From: Elizabeth Keeling – Toddler Room

Tip: Top Tips on Dumping the Dummy for Good!

For many parents, a dummy is an absolute life-saver. It can pacify your little one with ease and are often implemented by parents to comfort young babies, either at night to settle, or during the day to make their baby feel a bit more relax. The decision as to whether a baby has a dummy or not must, of course, lie with the parent but it is our role as early years practitioners to provide parens with relevant information, guidance and support on the disadvantages of dummies and the difficulties that arise because of prolonged dummy usage.

Dummies have a huge impact on the articulation of speech and distort vocalisation, preventing babies from babbling or making cooing noises and toddlers from having conversations. When a child tries to talk around a dummy, air escapes through the sides of the tongue, which leads to development of ‘slushy’ or lisping speech sounds. There is also substantial evidence to suggest that the use of dummies can lead to dental deformation, middle ear infections and the stunting of wider development. 

That being said, we all know just how difficult it can be to get a child to give up their dummy after they have become dependant on it. 

Following feedback from parents asking for help and advice on this subject, I’ve outlined a few tips and tricks below to help you get your child to dump their dummy – for good!

  1. The Dummy Fairy – Similar to the tooth fairy, the dummy fairy will come and take away your child’s dummy and, in return, leave a little reward. We recommend plotting a date that the ‘dummy fairy’ will come, giving you time to prep your child for the big day.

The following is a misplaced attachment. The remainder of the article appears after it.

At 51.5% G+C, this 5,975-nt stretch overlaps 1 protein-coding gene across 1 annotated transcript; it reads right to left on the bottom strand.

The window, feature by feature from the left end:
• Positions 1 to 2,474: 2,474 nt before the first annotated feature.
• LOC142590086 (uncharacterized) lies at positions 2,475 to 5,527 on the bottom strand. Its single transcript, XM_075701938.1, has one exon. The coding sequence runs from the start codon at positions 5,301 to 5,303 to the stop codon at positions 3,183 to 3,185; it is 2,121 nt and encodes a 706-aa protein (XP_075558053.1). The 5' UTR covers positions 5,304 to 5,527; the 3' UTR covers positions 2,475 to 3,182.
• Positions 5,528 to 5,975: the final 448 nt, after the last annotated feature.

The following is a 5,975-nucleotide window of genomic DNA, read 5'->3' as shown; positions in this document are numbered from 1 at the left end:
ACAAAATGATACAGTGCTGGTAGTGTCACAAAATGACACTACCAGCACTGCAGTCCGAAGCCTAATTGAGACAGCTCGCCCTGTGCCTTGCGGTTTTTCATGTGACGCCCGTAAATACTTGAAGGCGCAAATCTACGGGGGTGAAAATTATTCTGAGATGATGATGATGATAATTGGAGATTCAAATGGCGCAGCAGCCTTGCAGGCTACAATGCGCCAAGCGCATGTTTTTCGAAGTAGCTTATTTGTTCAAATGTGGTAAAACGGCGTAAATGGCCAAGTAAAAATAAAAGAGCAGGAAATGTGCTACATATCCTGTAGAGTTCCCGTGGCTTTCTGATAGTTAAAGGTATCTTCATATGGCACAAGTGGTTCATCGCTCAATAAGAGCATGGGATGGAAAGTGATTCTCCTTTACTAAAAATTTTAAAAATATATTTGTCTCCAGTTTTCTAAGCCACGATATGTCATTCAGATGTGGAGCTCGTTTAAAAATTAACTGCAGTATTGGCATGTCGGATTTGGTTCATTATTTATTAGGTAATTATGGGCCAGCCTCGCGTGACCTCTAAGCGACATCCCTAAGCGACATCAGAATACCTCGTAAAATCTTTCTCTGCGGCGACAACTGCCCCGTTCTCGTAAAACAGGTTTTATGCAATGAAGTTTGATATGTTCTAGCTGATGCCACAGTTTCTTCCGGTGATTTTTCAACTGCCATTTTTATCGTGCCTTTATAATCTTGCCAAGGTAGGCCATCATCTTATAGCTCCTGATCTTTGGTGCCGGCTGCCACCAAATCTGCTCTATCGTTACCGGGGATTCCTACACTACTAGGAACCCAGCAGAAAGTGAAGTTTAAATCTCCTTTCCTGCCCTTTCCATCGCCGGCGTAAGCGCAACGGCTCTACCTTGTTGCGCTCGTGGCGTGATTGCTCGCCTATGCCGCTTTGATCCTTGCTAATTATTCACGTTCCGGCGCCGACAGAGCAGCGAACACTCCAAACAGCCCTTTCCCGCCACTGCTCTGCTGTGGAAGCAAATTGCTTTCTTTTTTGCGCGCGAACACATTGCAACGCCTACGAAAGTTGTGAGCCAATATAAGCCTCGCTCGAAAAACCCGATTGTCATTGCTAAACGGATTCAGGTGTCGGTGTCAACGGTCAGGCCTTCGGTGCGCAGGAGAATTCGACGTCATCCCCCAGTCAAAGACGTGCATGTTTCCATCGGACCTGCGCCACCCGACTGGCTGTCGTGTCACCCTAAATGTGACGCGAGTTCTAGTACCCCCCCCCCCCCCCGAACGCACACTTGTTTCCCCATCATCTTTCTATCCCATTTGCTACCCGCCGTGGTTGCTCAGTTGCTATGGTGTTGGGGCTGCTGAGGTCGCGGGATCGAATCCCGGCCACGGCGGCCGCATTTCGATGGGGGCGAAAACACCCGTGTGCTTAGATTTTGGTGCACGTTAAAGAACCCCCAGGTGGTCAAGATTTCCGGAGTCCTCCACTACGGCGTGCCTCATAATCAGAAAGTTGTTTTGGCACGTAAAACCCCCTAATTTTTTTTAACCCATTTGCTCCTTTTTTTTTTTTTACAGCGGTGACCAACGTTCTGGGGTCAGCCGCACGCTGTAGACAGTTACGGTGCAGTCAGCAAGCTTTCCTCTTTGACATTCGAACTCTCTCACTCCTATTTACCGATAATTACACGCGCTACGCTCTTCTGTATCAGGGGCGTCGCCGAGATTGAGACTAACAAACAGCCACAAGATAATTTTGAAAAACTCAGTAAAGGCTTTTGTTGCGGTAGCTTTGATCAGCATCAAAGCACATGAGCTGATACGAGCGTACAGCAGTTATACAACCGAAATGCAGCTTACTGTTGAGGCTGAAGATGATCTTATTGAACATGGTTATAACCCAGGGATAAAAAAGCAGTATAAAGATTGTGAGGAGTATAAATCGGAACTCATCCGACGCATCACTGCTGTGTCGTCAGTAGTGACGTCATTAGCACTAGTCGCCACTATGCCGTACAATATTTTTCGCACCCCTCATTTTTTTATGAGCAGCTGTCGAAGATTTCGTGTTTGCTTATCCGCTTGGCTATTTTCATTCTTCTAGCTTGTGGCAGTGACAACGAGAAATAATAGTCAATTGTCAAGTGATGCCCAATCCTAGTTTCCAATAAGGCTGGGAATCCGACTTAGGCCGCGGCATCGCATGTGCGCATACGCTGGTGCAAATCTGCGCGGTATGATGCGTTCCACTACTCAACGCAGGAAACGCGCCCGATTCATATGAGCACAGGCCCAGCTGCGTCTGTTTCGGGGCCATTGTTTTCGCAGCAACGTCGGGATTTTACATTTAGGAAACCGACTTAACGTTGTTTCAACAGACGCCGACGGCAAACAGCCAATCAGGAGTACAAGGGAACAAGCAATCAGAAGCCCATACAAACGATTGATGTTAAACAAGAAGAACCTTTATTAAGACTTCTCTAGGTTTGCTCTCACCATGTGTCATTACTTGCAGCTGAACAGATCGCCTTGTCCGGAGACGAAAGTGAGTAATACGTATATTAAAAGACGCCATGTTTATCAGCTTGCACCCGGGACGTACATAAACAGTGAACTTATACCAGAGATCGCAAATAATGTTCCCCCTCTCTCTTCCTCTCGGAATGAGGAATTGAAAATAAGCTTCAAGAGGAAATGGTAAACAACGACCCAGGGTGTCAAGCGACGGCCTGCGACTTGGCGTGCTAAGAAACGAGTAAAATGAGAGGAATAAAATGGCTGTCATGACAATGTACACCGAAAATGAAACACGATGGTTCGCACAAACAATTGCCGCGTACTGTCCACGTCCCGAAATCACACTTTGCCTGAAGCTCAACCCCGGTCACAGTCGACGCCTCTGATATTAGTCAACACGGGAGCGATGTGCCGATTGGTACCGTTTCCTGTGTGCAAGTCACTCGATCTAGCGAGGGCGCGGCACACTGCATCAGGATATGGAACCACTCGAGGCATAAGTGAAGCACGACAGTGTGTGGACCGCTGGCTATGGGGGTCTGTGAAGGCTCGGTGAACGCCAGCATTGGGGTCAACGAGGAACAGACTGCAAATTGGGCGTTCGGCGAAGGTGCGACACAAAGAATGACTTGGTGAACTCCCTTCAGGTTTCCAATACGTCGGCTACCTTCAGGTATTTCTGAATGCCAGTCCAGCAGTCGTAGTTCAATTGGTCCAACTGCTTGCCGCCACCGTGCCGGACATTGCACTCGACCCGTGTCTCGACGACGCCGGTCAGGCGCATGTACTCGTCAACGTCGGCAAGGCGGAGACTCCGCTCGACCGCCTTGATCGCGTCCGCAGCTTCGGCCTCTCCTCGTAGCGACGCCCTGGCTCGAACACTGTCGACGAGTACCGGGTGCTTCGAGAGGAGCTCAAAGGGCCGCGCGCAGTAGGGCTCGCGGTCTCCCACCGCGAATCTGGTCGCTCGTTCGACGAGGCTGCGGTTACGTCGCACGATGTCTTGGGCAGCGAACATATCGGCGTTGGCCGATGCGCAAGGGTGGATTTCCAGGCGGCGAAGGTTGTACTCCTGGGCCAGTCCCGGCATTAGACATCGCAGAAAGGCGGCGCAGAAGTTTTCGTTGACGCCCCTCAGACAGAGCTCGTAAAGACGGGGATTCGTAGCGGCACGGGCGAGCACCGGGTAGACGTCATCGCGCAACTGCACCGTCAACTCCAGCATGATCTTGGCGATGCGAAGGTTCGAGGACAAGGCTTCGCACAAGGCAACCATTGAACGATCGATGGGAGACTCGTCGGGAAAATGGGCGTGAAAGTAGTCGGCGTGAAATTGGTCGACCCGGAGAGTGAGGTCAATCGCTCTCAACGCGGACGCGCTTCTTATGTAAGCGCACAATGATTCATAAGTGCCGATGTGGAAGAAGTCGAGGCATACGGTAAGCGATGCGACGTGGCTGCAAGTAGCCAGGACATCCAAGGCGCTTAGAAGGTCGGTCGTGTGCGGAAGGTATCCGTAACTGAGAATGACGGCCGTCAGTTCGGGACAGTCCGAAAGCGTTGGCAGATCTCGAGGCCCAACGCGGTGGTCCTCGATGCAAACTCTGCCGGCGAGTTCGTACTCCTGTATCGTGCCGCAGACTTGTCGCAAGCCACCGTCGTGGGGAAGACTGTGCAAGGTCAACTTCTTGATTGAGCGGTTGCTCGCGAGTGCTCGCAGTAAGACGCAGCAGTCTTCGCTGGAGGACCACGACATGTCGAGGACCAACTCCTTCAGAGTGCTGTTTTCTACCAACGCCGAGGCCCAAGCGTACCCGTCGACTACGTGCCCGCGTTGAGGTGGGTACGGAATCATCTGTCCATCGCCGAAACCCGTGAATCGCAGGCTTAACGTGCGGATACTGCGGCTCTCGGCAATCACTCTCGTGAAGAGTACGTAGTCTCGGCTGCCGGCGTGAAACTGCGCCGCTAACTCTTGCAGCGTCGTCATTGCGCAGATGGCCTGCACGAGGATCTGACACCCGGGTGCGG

2. Withdrawal Plan – Set out a clear structure and timeframe of when you aim to have your child completely dummy-free. The first few days you could start by removing the dummy when engaging in conversation to encourage them to speak properly without the dummy in their mouth. This can then escalate to no dummy in the day at all, just at night to help them to sleep. The withdrawal of the dummy will escalate higher and higher throughout the time frame leaving you towards the end of the plan having your child very rarely using the dummy, if at all. 
  3. The Dummy Box – When your child wakes in the morning, place the dummy in a box in a high place, on a shelf or on top of a cupboard, for example. This will help you both to avoid using it to get through the day. If they ask for it, explain that the dummy is used for bed time and offer a cuddle instead to relax their nervousness. 

Of course, we are here to help you every step of the way. It is ultimately a parents decision on when is the right time to start to ween their child off dummies but if you do need any extra help or guidance, please don’t hesitate to get in touch by speaking to any member of staff or contacting Ian on